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Sculptures in motion: Henri Oguike Dance Company’s White Space.

International Style

By Jo Page

Henri Oguike Dance Company

Jacob’s Pillow, Becket, Mass., through Aug. 19

At the end of one of her brief, athletic poems, the Polish poet, Anna Swir writes, “My body, you are an animal/for whom ambition/is right/Splendid possibilities/are open to us.”

Henri Oguike Dance Company, making their United States debut in the Ted Shawn Theatre at Jacob’s Pillow last week, shows us the splendid possibilities of bodies in motion.

Henri Oguike’s choreography and eight dancers have garnered high praise and various prizes in the United Kingdom where Oguike started the company. Lots of London voices—in Time Out, The Daily Telegraph, The Observer, The Guardian—have weighed in with accolades. But it is hardly a “British” company. The dancers are from all over the place—Japan, Portugal, Finland, the Netherlands, Paraguay. Oguike himself was born of Welsh and Nigerian parents. So what links this diverse lot of dancers isn’t an affinity for Merce Cunningham’s or Mark Morris’ style—Oguike’s is frequently, favorably compared to both—but a brightly cerebral physicality, the brain and body both candidly alive and at work.

White Space, set to excerpts from Scarlatti’s keyboard works, is a sextet of dancers in white, five girls, one boy, at first apparently genderless bodies responding to sound, three in skirts, three in tights, framed in Mondrian-esque projections on the back screen. It’s all strangely both very fast and very sculptural, bodies shooting through space phrase-by-phrase with the harpsichord in the short keyboard pieces. Then the sculptural takes on the emotional and the girls move through short couplings with the boy—it’s not a pas de deux or trois, but pas de multiples, each of the dancers coyly, competitively, playfully, but never wistfully, engaging, separating, re-engaging—at Scarlatti speed.

Expression Lines is a solo—Saturday danced by the choreographer—that is mostly an homage to the Malinese guitarist Ali Farka Toure. Toure, called the “bluesman of Africa” because of his cross-mixed American blues and Arabic-influenced Malian sound, wrote “Niafunke” as a tone-poem to his hometown. Oguike’s choreography embraces the contrasts of sky and sand, action and stillness, intensity and contemplation embodying the haunting yearning of Toure’s piece.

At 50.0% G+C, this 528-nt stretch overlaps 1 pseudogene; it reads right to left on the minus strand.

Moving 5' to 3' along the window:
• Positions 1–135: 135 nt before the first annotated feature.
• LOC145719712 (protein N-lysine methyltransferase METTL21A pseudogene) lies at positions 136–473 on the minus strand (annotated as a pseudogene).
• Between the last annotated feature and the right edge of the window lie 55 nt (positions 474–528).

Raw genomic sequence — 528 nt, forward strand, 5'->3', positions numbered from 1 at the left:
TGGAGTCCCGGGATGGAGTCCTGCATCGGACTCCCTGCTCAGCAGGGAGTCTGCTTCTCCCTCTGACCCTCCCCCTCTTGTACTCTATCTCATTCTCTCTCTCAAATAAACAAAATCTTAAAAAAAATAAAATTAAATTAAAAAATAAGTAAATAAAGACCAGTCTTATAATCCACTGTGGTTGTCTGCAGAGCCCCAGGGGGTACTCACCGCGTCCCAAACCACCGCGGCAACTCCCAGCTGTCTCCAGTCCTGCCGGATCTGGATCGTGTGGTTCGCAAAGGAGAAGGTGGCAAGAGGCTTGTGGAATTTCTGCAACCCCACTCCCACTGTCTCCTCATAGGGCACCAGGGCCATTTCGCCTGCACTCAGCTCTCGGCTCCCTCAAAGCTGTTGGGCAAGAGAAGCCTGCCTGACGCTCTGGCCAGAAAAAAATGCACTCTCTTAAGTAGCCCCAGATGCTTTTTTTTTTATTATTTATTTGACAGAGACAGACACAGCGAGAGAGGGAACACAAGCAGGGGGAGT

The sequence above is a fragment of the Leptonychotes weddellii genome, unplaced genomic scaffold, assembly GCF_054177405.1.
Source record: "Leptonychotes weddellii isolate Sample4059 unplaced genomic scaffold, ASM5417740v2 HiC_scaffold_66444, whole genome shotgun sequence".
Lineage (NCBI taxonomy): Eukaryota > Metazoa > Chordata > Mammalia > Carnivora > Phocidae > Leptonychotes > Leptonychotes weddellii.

After Tiger Dancing, the third piece on the program, was over, the annoying woman in front of me asked her son, “Didn’t they seem just like tigers?” and he answered, as if she had asked if it were snowing outside, “No.”

No, despite its name and the program note’s allusion to the Blake poem (“Tyger, tyger burning bright . . .”) tigers are just the starting point. The rest is all human. Though Oguike is cited again and again as a choreographer who embodies musicality, he also embodies the body. In both White Space and here, there is an energy beyond the athletic pursuit of making music visible; there is sexual energy—playful, fierce and nimble. In the classic children’s story, “Little Brave Sambo” the tigers turn to butter. In Tiger Dancing they turn, sublimely, into flesh.

Though what came before it could scarcely be considered an amuse-bouche, Second Signals is clearly meant to be—and succeeds at being—the program’s piece de resistance. Taiko is Japanese for ‘big drums’ and that’s exactly what we see when seven dancers paired with three drummers take the stage. Taiko drums have a history spanning not simply centuries but vital ritual use: scaring the enemy, awakening the rain gods, calling the townsfolk, inspiring sacred chanting and now, dizzying the audience. If it does nothing else, Second Signals hammers home the truth at the margins between divisions—we’re all part of each other and nothing much is only itself. So the dancers make sounds, the musicians make dance. This has to mean that boundaries are meant more for exploring than for breaking.

Let’s hope Henri Oguike explores U.S. boundaries again very soon.


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